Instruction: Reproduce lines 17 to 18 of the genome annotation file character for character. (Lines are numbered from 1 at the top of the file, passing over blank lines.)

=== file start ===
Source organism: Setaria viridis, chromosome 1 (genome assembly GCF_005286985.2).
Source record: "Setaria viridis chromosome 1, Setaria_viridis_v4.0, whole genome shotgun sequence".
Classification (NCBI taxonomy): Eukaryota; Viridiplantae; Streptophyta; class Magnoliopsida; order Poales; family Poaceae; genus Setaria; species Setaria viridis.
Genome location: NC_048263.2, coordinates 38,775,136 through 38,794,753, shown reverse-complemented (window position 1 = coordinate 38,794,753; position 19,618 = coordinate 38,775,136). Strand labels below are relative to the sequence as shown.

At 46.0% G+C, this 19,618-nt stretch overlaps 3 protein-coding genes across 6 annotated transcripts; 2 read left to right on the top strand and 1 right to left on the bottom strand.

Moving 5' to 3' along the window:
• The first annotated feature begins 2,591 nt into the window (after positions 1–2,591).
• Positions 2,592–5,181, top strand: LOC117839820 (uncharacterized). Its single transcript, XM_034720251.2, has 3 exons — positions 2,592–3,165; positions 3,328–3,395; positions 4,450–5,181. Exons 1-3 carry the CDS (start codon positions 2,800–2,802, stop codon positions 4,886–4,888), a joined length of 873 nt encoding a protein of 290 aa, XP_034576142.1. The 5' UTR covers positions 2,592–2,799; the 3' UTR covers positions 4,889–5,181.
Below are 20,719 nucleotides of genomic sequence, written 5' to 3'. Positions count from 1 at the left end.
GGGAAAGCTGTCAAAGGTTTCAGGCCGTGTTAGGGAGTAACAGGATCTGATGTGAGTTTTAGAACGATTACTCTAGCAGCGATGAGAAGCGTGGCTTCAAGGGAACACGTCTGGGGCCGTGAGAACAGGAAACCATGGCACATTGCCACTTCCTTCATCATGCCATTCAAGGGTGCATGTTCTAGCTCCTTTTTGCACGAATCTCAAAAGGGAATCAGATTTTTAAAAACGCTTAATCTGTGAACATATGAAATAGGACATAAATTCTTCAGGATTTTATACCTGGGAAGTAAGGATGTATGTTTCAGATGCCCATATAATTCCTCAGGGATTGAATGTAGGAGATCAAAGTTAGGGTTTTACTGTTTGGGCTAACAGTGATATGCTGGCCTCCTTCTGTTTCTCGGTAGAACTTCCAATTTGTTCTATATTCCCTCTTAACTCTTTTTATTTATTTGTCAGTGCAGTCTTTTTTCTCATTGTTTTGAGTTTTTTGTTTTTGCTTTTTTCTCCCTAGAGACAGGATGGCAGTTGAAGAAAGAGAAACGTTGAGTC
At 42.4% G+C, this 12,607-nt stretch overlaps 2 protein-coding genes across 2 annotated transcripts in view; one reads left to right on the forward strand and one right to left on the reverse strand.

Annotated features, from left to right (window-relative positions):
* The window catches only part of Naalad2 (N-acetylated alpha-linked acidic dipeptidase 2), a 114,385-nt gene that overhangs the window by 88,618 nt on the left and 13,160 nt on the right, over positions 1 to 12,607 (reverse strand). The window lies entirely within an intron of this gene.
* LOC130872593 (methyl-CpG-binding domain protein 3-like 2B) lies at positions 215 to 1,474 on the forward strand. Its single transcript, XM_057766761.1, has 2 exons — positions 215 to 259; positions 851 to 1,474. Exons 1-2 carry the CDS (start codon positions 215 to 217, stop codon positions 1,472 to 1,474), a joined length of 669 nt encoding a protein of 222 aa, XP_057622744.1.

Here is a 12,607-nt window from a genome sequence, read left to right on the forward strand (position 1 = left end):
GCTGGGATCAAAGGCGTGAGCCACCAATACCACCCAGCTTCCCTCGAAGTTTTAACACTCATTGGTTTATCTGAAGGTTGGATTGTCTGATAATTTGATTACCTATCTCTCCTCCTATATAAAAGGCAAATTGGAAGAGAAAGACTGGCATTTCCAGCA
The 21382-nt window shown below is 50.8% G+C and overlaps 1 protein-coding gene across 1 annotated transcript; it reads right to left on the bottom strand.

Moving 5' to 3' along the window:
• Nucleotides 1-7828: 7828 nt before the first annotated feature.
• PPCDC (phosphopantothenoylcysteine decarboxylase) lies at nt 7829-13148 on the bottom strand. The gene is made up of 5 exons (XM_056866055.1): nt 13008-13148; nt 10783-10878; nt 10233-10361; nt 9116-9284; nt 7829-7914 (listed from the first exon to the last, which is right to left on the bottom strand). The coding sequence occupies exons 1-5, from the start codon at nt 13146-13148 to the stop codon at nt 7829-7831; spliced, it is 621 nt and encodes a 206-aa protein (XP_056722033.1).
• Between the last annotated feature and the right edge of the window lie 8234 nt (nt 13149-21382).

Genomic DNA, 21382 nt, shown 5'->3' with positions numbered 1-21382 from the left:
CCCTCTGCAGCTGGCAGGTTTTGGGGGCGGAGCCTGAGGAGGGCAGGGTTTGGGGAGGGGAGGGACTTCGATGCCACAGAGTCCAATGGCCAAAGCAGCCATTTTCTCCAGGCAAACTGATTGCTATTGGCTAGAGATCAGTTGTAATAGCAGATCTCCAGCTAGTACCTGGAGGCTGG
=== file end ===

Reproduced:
The 21382-nt window shown below is 50.8% G+C and overlaps 1 protein-coding gene across 1 annotated transcript; it reads right to left on the bottom strand.

Moving 5' to 3' along the window: